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You don’t need to be fit for BJJ, just persistent

At Gracie Miranda we have a community composed of all types of people from all over the Sutherland Shire. But we still get a lot of inquiries from people who want to learn Brazilian Jiu-Jitsu but worry that, for whatever reason, they can’t.

Some think they’re not tough enough. Others think they’re not strong enough, quick enough or in shape enough.

If you’re reading this and you’re interested in Sutherland Shire martial arts classes, we have good news and bad news.

The good news is that none of those attributes will stop you from learning and excelling at Jiu-Jitsu. BJJ is a learnable skill set — it’s a simple matter of getting rewards out by putting time in. Persistence and perseverance are more important than athleticism and aptitude.

The bad news? Being truly perseverant is hard. Jiu-Jitsu will test this.

gracie miranda brazilian jiu jitsu grand opening

The Gentle Art

Brazilian Jiu-Jitsu has a nickname: The Gentle Art.

It’s named that because, compared to other martial arts, it relies less on physical athleticism and more on technique. Of course, we’re not saying that arts like boxing or Muay-Thai aren’t technical. It’s just that weight, power and speed can be huge advantages in these martial arts in a way that they’re not in BJJ.

In Jiu-Jitsu, a smaller, weaker and slower grappler can defeat a more athletic opponent with ease — if their technique is sharp enough.

So if you’re in the Sutherland Shire and are interested in learning self-defense skills at Gracie Miranda, don’t worry about your physical attributes. We often hear from people interested in martial arts classes who fret that they’re not in shape enough to sign up. But you don’t get in shape to do Jiu-Jitsu — you do Jiu-Jitsu to get in shape!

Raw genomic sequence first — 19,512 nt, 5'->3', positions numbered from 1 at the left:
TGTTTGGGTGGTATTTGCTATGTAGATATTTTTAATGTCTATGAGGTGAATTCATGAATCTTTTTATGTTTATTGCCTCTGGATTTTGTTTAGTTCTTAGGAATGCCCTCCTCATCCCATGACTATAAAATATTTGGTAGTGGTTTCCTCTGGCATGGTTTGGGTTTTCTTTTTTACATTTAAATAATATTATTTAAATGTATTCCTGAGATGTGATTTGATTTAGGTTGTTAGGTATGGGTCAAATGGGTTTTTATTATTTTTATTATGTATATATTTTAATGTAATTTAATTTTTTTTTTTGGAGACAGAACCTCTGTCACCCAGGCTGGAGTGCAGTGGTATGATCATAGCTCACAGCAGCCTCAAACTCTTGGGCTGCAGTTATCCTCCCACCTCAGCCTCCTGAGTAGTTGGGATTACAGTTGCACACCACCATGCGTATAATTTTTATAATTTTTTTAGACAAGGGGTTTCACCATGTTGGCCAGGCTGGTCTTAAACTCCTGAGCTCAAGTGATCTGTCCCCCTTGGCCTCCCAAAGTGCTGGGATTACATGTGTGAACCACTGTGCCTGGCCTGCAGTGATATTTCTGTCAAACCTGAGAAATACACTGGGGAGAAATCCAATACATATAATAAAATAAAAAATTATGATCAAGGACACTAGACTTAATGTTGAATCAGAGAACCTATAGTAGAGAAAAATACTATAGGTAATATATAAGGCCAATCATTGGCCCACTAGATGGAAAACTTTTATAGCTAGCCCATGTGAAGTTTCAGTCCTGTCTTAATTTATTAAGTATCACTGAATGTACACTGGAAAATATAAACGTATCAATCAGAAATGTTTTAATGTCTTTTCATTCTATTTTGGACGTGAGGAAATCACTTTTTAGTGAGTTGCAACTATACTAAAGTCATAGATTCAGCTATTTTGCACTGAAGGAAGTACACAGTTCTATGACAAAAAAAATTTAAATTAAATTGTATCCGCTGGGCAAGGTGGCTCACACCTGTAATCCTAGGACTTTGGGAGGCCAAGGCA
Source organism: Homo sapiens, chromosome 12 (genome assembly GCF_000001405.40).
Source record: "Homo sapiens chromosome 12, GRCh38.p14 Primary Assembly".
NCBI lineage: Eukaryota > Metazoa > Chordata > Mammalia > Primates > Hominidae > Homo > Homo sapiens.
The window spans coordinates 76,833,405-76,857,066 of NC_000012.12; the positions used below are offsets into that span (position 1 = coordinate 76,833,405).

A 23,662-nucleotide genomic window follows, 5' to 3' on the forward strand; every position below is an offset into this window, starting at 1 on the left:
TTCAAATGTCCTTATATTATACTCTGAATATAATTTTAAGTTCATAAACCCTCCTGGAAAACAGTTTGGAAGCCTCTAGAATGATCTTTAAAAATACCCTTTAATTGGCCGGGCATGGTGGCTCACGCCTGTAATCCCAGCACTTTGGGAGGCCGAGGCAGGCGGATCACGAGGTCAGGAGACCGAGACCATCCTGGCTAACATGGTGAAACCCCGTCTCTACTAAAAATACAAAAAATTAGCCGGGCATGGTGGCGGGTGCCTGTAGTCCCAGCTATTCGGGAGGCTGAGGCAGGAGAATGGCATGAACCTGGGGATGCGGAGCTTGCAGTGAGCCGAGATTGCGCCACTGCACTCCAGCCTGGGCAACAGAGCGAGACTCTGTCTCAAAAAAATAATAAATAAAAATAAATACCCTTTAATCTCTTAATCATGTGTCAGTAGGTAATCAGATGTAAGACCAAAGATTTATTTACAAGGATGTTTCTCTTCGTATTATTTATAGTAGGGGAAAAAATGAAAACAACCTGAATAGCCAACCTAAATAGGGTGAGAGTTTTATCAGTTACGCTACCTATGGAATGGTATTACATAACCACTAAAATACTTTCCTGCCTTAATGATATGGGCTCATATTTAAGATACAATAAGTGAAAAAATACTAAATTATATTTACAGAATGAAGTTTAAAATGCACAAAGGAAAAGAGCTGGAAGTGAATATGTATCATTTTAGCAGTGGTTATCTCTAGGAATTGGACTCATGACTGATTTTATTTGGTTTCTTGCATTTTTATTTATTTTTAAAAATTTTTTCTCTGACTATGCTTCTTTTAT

BJJ is a fantastic full-body workout. A big reason why is because sparring, or “rolling” as we call it, is such a significant element of every class. You’ll spend at least 20 minutes sparring every day you come to Gracie Miranda. Sparring is particularly intensive in Jiu-Jitsu since there’s no striking. Though you will learn takedowns, there’s minimal slamming, too.

As a result, it’s possible to safely spar at near 100% intensity. In other words, 20 minutes of sparring is a much more rigorous workout than it sounds — and it’s on top of the warming up and drilling you’ll do earlier in class. But you don’t have to spar intensely all the time, and indeed learning good defence often means exerting as little strength and power as possible. In alternating between attack and defence, Jiu-Jitsu is a hard workout that you can cater to your own fitness level.

But, for the same reason that it’s an excellent health and fitness activity, Jiu-Jitsu can also be rough on the ego.

Stick with it

It’s true that BJJ is complicated. There are dozens of positions and hundreds of techniques. Learning and mastering them is a slow process. Tempering your ego throughout that process can be difficult.

Because Jiu-Jitsu is so focused on sparring, it’s natural that you’ll compare yourself to those you roll with. You’ll feel bad if you’re submitted by someone of a similar skill level as you. You’ll feel even worse if it’s someone you used to be able to beat. You’ll even feel down if someone with less skill gives you more trouble than you think they should. This is a dangerous game.

It’s important to remember that you should only compare yourself with your past self. Comparing yourself to others makes sense if you want to be a professional martial artist. But it’s a recipe for despair for the hobbiest grappler.

There are two negatives to succumbing to your ego. First, you’re more likely to emotionally burn out and want to quit. Second, it makes you more focused on winning than on learning. Jiu-Jitsu is about learning and applying new techniques. It’s impossible to do this successfully without failing a few times first. The more willing you are to fail, the quicker you’ll learn.

This mindset is a skill. Like any other skill, it comes easier to some people than to others. But it’s as valuable a skill as any you’ll learn on the mats.

So don’t worry about how many push ups you can do or how long you can run for. If you’re interested in learning a martial art, and learning techniques for the mat and for life, come into Gracie Miranda for a free trial class.